Mainly the former (because it's filled with people, powered and otherwise), though there is some notion suggested that her tussle with the New Mutants ended her exile in Nova Roma, while next issue has her drawn to Rachel due to how powerful Rachel is, though it's unclear (and unlikely, given the timing) that Rachel in and of herself is what lured Selene to the Big Apple.

    I have a feeling that the faces in the crowd in the panel you showed of the bar patrons reacting to the fight are based on Marvel staffers or other real people, but I don't know who.

    You're probably right, but like you, I don't recognize them either (and the Index doesn't call anyone out specifically).

    I wonder if Wolverine and Kitty being absent for so long contributed to my dissatisfaction with the main series.

    That could very well be. There's a few issues in that stretch that I really love (mainly the Kulan Gath two-parter), but this is definitely a stretch where the concept of the X-Men as a team is about as nebulous as it can get (at least until Claremont actually disbands the team in the 250s).

    It really isn't until issue #193 that it feels like the full team comes together for anything approaching a traditional mission, so much so that Nightcrawler being appointed leader always felt kinda half-hearted, like, "leader of what?"

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  11. @Dr. Bitz: Naturally I just blame the writer for this. Not the editor. Writers...keep track of your plot lines!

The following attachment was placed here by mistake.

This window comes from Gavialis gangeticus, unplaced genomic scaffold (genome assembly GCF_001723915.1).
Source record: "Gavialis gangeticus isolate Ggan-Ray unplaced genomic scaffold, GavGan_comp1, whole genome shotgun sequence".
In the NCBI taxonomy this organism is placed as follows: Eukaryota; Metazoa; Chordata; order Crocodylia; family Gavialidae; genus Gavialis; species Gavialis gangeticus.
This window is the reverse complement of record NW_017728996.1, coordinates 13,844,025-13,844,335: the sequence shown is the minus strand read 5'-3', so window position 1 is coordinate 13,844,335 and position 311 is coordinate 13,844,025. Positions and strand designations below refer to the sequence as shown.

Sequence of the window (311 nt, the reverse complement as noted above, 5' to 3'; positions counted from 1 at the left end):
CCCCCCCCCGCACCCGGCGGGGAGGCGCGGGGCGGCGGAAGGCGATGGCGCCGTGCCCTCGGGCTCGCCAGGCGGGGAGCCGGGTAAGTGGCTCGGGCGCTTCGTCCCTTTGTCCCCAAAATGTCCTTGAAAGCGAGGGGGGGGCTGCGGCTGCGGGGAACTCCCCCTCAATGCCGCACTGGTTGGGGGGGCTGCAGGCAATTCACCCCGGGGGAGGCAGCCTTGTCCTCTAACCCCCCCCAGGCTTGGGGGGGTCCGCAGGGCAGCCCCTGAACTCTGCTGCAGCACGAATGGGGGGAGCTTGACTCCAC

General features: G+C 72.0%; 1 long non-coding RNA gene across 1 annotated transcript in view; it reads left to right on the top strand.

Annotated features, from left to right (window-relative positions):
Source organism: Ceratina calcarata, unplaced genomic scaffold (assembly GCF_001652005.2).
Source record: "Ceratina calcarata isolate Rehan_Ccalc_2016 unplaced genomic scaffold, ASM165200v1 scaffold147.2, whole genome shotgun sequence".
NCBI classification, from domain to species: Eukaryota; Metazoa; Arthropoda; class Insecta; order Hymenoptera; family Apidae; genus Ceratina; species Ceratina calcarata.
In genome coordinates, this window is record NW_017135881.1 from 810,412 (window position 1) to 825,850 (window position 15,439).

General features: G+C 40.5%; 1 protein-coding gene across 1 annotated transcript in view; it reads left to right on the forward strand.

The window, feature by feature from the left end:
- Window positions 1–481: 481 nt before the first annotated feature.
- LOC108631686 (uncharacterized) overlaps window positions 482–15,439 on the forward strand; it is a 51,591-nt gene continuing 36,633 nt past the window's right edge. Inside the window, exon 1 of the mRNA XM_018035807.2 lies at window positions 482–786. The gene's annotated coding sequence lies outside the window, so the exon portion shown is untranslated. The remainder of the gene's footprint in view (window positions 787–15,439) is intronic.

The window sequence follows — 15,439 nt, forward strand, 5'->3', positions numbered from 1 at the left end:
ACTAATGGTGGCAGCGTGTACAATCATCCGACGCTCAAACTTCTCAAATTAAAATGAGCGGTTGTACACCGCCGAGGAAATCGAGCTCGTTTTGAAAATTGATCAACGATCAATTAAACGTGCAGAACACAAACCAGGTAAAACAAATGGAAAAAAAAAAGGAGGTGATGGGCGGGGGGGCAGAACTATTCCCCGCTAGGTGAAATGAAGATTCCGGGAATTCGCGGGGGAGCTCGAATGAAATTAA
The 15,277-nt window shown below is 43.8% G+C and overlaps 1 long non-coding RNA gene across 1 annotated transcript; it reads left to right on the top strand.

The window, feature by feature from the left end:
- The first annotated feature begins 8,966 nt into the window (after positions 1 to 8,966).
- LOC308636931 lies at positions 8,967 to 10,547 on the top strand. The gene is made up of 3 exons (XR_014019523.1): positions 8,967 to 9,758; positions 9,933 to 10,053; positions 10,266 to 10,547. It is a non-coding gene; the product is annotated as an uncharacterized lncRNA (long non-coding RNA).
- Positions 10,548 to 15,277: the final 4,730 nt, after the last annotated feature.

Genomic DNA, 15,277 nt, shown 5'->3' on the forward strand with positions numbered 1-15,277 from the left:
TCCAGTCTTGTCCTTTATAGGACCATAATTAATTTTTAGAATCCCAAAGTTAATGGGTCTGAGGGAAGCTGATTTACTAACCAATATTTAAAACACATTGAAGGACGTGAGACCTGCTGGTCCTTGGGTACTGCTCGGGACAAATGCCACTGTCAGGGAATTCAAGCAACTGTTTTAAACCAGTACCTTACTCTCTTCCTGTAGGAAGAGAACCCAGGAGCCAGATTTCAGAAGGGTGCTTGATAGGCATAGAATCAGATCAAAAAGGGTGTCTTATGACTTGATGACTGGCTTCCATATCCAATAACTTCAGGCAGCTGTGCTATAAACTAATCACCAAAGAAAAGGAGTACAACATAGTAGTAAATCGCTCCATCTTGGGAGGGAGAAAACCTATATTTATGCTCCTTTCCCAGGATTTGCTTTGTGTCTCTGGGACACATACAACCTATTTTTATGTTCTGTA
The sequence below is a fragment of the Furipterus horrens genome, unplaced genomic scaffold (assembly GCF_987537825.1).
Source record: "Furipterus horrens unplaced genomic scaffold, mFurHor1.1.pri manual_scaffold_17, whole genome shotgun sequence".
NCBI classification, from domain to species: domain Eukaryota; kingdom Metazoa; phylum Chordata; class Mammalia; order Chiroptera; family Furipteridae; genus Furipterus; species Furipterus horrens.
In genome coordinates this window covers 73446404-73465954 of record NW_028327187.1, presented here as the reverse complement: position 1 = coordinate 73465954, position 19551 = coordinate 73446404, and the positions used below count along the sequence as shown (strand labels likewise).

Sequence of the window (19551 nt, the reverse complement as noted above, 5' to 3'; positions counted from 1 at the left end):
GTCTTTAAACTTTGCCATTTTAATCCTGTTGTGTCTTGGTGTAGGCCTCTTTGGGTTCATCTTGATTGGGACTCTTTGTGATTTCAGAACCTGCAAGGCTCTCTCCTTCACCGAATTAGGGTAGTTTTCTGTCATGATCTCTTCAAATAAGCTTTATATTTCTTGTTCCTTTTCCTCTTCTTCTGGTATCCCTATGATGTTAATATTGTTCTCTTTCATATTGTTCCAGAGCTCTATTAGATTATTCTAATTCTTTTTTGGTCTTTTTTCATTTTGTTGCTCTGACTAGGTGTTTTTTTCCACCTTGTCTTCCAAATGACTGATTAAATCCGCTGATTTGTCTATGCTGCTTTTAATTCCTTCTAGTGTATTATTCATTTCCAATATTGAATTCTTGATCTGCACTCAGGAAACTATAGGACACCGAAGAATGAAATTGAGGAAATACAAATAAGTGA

While I generally agree with you, a case could be made that the writers are simply behaving as the industry has taught them. That is, that if they're told the editors will keep track of their plotlines, why bother (though I really don't think that's what happens, and in the end, Claremont can just be sloppy in handling his plots)?

    Awww....thought bubbles...

    And it's even a good example of how they can work in a way a narrative caption can't.

    Maybe their absence plus how awful I found Rachel Summers is why I turned on JRJR's run when I did?

    Rachel Summers is definitely another circumstance of the Claremont/Romita Jr. run one must overcome to enjoy it.

    Also it's no surprise that my favorite issue wouldn't feature Professor X at all, as he had long, looooong outlived his usefulness on the X-Men. Fortunately the New Mutants gave him something to do.

    You can really watch Claremont realize this too, as he begins sidelining Professor X again, presumably after realizing he's too powerful to put out in the field, before writing him out for a good long time.

    @Matt: In my opinion, it has been two years since Kitty joined the X-Men. If that means she's actually 15, despite what the characters (and narration) claim, then that's how old she is. Romita certainly draws her older than 14, to my eye at least. And we all know that Claremont writes her older than 14!

    That's generally how I read it as well, not that I've ever given it as much thought as you have. :)

    So that's how I look at it. Not that anyone asked. No one should have to think so hard about this sort of thing, but when you're as continuity-anal as I am, you kind of have to.

    For what it's worth (if you haven't checked it out already), Space Squid's Year X blog is an attempt to tackle just the sort of math you wrangled with in your comment, to mathematically apply some kind of real time (in terms of dates and passage of time) to the overall narrative of the X-Men.

    He hasn't gotten as far as this issue yet (he covers Alpha Flight and Dazzler, while I do not), and I haven't caught up on all his posts yet either, but I'm curious to see how he handles Kitty's age as we move forward.

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  12. @Nathan: Claremont would have been pissed that Stern would then go on to let John Byrne do it for Scarlet Witch & Quicksilver by planting the seeds that would lead to the Magneto-as-their-Dad retcon.